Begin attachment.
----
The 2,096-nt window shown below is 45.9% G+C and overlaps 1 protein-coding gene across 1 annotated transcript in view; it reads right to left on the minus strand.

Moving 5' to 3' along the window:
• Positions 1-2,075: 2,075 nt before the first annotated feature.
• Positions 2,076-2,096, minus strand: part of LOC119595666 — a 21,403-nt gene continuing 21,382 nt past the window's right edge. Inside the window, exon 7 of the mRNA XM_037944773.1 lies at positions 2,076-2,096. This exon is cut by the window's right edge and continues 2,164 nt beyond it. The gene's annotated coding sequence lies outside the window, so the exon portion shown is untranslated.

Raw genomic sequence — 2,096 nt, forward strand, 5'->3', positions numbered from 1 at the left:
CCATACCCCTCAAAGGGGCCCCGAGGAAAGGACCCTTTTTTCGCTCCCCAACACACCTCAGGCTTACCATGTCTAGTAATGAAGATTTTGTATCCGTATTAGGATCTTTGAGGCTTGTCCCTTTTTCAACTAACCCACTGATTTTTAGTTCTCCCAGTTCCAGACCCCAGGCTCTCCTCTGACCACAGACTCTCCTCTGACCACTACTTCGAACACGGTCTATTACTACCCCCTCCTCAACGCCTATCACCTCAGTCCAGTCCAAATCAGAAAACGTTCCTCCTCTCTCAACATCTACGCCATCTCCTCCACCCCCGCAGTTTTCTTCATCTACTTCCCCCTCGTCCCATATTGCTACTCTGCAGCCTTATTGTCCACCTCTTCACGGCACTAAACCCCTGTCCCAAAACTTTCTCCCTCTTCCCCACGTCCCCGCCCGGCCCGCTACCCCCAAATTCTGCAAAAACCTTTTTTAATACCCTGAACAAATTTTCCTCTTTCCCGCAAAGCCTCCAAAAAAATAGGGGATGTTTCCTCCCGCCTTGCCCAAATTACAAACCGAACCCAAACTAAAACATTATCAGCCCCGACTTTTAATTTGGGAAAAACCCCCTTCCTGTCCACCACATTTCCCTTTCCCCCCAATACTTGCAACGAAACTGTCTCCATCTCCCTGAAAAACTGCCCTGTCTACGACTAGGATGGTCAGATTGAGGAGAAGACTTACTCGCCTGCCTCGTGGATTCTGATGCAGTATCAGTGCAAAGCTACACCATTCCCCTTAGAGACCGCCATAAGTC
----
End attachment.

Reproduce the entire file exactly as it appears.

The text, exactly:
The 2,096-nt window shown below is 45.9% G+C and overlaps 1 protein-coding gene across 1 annotated transcript in view; it reads right to left on the minus strand.

Moving 5' to 3' along the window:
• Positions 1-2,075: 2,075 nt before the first annotated feature.
• Positions 2,076-2,096, minus strand: part of LOC119595666 — a 21,403-nt gene continuing 21,382 nt past the window's right edge. Inside the window, exon 7 of the mRNA XM_037944773.1 lies at positions 2,076-2,096. This exon is cut by the window's right edge and continues 2,164 nt beyond it. The gene's annotated coding sequence lies outside the window, so the exon portion shown is untranslated.

Raw genomic sequence — 2,096 nt, forward strand, 5'->3', positions numbered from 1 at the left:
CCATACCCCTCAAAGGGGCCCCGAGGAAAGGACCCTTTTTTCGCTCCCCAACACACCTCAGGCTTACCATGTCTAGTAATGAAGATTTTGTATCCGTATTAGGATCTTTGAGGCTTGTCCCTTTTTCAACTAACCCACTGATTTTTAGTTCTCCCAGTTCCAGACCCCAGGCTCTCCTCTGACCACAGACTCTCCTCTGACCACTACTTCGAACACGGTCTATTACTACCCCCTCCTCAACGCCTATCACCTCAGTCCAGTCCAAATCAGAAAACGTTCCTCCTCTCTCAACATCTACGCCATCTCCTCCACCCCCGCAGTTTTCTTCATCTACTTCCCCCTCGTCCCATATTGCTACTCTGCAGCCTTATTGTCCACCTCTTCACGGCACTAAACCCCTGTCCCAAAACTTTCTCCCTCTTCCCCACGTCCCCGCCCGGCCCGCTACCCCCAAATTCTGCAAAAACCTTTTTTAATACCCTGAACAAATTTTCCTCTTTCCCGCAAAGCCTCCAAAAAAATAGGGGATGTTTCCTCCCGCCTTGCCCAAATTACAAACCGAACCCAAACTAAAACATTATCAGCCCCGACTTTTAATTTGGGAAAAACCCCCTTCCTGTCCACCACATTTCCCTTTCCCCCCAATACTTGCAACGAAACTGTCTCCATCTCCCTGAAAAACTGCCCTGTCTACGACTAGGATGGTCAGATTGAGGAGAAGACTTACTCGCCTGCCTCGTGGATTCTGATGCAGTATCAGTGCAAAGCTACACCATTCCCCTTAGAGACCGCCATAAGTC